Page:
I’ve been joking at work about writing a series of “case studies in why things are hard” for some time now and I’m finally inspired to do so.
We often get interface requests that seem perfectly reasonable and simple but once we start to work out the details, it becomes clear that it’s much more complex. It seems like more and more we are faced with interface issues that just seem nearly impossible to solve. Labels seem to be the hardest of all.
I’ve come to the conclusion that an ideal label is: true, short, and meaningful but for any complex need, you can’t have all three at once.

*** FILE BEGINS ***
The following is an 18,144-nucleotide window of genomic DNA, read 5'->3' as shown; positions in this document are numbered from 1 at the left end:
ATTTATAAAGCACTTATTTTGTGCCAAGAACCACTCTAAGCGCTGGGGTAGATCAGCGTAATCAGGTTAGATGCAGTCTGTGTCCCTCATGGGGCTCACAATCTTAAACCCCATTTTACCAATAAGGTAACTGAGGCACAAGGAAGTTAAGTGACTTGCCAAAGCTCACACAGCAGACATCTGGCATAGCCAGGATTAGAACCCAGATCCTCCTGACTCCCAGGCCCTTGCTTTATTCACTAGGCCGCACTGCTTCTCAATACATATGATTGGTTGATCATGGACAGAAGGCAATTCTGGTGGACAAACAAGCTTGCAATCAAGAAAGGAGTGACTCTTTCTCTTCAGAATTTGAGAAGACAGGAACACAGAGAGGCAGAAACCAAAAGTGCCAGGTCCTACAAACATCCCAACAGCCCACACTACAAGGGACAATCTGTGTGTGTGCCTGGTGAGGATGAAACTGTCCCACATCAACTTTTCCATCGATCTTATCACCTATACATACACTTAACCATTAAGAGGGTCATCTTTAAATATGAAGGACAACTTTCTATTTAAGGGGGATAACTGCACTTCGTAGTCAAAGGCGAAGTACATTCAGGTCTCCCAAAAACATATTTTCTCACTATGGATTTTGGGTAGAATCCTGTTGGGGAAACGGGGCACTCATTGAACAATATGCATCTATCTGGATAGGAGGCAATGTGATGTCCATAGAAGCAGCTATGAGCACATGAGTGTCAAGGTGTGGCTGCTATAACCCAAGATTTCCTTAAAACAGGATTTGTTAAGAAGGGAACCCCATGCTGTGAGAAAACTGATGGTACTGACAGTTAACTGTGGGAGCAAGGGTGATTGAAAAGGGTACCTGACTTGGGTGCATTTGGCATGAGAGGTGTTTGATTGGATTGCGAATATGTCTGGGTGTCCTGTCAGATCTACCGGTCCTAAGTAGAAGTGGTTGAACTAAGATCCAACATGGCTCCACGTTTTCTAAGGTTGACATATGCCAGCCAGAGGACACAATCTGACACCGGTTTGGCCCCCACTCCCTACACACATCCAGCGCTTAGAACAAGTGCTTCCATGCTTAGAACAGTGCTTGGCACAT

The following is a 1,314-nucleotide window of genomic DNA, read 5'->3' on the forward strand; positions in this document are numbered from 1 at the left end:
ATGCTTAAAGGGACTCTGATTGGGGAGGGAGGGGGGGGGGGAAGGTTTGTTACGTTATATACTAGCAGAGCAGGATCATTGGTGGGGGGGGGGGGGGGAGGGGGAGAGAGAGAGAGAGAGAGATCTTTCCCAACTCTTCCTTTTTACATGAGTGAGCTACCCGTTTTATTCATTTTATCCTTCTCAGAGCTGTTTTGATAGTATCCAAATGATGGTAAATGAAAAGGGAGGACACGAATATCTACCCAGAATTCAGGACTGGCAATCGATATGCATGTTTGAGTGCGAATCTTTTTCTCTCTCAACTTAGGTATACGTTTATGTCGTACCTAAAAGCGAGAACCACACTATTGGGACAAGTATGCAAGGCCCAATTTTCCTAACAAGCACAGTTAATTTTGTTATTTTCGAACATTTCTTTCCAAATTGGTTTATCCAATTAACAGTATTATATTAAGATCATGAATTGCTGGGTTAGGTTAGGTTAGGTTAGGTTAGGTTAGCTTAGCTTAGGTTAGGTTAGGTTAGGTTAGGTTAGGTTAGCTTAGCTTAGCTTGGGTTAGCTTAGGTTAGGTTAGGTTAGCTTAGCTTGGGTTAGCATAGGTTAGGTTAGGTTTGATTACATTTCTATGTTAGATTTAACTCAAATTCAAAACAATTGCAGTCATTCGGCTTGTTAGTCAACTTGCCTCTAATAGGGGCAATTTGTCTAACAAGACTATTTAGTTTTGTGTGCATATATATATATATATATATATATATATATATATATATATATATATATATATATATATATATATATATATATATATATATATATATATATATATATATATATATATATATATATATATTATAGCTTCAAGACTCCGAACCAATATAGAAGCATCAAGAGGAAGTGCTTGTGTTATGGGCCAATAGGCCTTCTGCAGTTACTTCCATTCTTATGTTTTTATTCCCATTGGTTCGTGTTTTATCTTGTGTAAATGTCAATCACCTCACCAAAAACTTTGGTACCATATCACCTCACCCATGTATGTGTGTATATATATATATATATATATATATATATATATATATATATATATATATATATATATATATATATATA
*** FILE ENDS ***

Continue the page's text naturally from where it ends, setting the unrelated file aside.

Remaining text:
In our library catalog, we want to provide users a clear way to easily skim search results for items that have full-text online by designating their online status using an icon and label. However, we can’t just use the label “Full-text” because it’s not true since some of these items aren’t actually text but are images, audio, video, etc. On top of that, multi-volume materials (newspapers, journals, magazines) may have mixed full-text access (e.g., vols 1-20 are full-text but 21-44 are not). We currently use the label “available online” which is short and meaningful but isn’t exactly true since not all the items in the records are truly available online. We’re currently thinking about changing it to “electronic resources,” which isn’t very meaningful. Another alternative we’re testing is “some content fully available” which is true but isn’t exactly short or meaningful. In fact, preliminary results of our usability testing shows that students recognize this is an accurate label but say wouldn’t be inclined to pay attention to it. This leads me to think that for this particular task, going with something meaningful & short (but not exactly true) might be our best option.